R29. The Long Walk by Richard Bachman

Stay tuned, kids. I'm pretty sure that I'm going to review Battle Royale and The Hunger Games, and then do a roundup of all three of these books. Mostly for my own enjoyment, but hopefully a bit of yours, too. -M.R.

Year Published: 1979
Pages: 370
First Sentence: An old blue Ford pulled into the guarded parking lot that morning, looking like a small, tired dog after a hard run.

I am what you might call a compulsive reader. Certainly not as compulsive as some (I only read about thirty or so books every year, compared to others who read well over fifty), but what I really mean is that I am always reading a book: at any given time, I have a book on the go. I don't really bring books around with me during my daily activities, but I do always have one beside my bed, that I'm more or less taking a peek at every night.

My standards for the genres I love are, I think, fairly low, so with this ubiquitous reading, one of my few measures for judgement of a book's quality is how fast I actually read the book, whether I make time for it in the middle of my life, or if I just read a few chapters during habitual reading times, e.g. before bed.

Which is all just to say that I read The Long Walk over the course of three days. If I were to recommend it to anyone (AND I DO), I think I'd suggest waiting until you have a free day and reading the whole thing in one go.

Let's talk, then, about the actual book.

The Long Walk is about an event by the same name that happens every year in a not-quite-America. One hundred boys gather at the border between the United States and Canada, in northern Maine, and start walking south. They must walk without stopping, at least four miles per hour. If they don't do that, they get a warning. After three warnings, they get a ticket. A ticket is a gunshot to the head.

The last boy walking wins a Prize.

I loved this book from the first page to the last. Even, I should add, as it filled me with horror.

But before I go any further, I have to address the elephant in the room. Richard Bachman, you may know, is an alias of Stephen King's, used for a few of his early novels. In fact, based on the introduction to The Long Walk, King considered the alias a sort of alter ego as well, a person who could write the darker stories he wanted to tell. The Bachman books were almost all written a long time ago. This book, in particular, was apparently the first one King ever wrote, and it was published over thirty years ago.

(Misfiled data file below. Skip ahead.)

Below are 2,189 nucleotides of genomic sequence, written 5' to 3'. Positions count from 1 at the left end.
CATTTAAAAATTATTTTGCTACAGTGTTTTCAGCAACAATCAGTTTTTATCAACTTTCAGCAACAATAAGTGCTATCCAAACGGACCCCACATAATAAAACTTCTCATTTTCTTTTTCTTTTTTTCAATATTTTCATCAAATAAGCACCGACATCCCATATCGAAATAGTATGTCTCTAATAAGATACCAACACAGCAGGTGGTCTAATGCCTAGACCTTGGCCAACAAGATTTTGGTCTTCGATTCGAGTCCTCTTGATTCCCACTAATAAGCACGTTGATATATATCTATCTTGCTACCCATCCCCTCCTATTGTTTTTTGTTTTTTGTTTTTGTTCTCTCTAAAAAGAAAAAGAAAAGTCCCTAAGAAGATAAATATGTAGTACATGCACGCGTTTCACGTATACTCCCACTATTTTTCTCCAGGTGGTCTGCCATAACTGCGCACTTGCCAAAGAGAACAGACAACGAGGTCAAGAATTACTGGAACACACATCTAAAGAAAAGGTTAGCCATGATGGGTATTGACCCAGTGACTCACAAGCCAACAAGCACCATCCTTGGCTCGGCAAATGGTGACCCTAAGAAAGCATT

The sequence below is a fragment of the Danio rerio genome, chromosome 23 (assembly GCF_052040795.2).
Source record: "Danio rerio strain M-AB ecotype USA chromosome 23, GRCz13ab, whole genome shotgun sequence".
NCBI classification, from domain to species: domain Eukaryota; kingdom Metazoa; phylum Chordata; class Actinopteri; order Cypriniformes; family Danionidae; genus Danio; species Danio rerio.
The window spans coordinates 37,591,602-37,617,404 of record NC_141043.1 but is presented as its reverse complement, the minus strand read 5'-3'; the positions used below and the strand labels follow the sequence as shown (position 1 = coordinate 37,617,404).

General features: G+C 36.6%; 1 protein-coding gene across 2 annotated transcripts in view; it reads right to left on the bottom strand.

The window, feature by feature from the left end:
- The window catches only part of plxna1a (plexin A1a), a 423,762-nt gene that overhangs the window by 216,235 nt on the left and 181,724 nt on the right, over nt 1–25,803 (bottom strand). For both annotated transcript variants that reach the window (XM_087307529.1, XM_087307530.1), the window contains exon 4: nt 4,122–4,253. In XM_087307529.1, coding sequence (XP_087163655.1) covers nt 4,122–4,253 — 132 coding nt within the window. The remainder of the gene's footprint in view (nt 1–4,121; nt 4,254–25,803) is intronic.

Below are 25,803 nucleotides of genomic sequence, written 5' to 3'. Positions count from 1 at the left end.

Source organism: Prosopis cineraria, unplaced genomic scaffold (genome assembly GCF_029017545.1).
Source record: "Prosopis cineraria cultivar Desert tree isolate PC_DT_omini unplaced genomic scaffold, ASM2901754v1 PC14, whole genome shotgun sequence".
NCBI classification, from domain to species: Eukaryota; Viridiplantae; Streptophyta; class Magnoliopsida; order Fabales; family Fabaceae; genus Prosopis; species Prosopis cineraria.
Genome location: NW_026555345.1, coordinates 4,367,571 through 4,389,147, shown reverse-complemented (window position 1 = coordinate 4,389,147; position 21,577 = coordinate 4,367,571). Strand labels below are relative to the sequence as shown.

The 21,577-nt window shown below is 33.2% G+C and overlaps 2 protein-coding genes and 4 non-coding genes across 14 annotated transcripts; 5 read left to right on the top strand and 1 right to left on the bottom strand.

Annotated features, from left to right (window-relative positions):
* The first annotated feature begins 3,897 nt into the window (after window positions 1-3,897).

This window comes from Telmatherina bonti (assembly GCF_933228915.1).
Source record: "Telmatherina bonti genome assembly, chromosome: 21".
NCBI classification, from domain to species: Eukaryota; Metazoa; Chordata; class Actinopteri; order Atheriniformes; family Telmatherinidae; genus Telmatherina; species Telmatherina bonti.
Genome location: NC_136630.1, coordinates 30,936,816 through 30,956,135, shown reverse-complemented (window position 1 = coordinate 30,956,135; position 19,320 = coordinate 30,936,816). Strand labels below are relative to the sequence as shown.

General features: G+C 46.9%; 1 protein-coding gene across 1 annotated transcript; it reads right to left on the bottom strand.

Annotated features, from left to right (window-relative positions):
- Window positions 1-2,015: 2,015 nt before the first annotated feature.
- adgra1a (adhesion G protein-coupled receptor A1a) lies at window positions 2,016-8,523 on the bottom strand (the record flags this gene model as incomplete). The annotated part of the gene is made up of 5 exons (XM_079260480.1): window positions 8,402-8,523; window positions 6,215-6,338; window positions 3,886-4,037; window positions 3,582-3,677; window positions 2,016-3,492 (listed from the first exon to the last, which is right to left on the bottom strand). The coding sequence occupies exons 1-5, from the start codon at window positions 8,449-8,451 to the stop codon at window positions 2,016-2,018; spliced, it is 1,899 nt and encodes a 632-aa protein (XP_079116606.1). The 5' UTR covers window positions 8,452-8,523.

Now, I am a big Stephen King fan. I've read under ten of his novels (I think), plus a couple of short story collections, but I just love his style. I like to think of it as "blue collar," which is a descriptor that's probably very easy to misinterpret. What I mean is that it's gritty, and it works. I would, though, probably go on record with a preference for his older work. It's not that I think he's gotten to be a bad writer (witness the recent success of 11/22/63). I just think that the major problem with his latter day works is that King has gotten lazy. The old stuff is full of the mundane made terrifying, and creeping dread. The new stuff is about rich writers encountering scary things (I'm looking at you, Bag of Bones).

So anyway, I'm not sure if there's anything that's more mundane than walking, at least for those of us who are able-bodied and do it every day. And I'm sure we've all had those excursions where we've walked too far, and then still had to walk that last mile on mushy feet with stabbing pains running up the heel. So then, as far as I'm concerned, it's trivially easy to extrapolate that to many many more miles, at gunpoint. So I had nightmares the first night after I started reading the book, anyway.

Ray Garraty is the novel's protagonist, a likeable kid who, as the Walk begins, teams up with a bunch of other pretty decent kids. We meet him at the same time as the others do, about an hour before the beginning of the Walk, and we get to know him and the other kids as it progresses. The novel is much less about plot (there isn't one, really; this may be the most pure road trip novel ever written) than about the interactions between the boys as it gradually dawns on them that all but one of them are walking dead.  King excels at distilling adolescence into prose, and this depiction of adolescents under extreme duress is amazing.

I'll wrap this up before it becomes the book review version of the Long Walk: just read it, goddammit.

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But he kept on walking and they all kept on walking.
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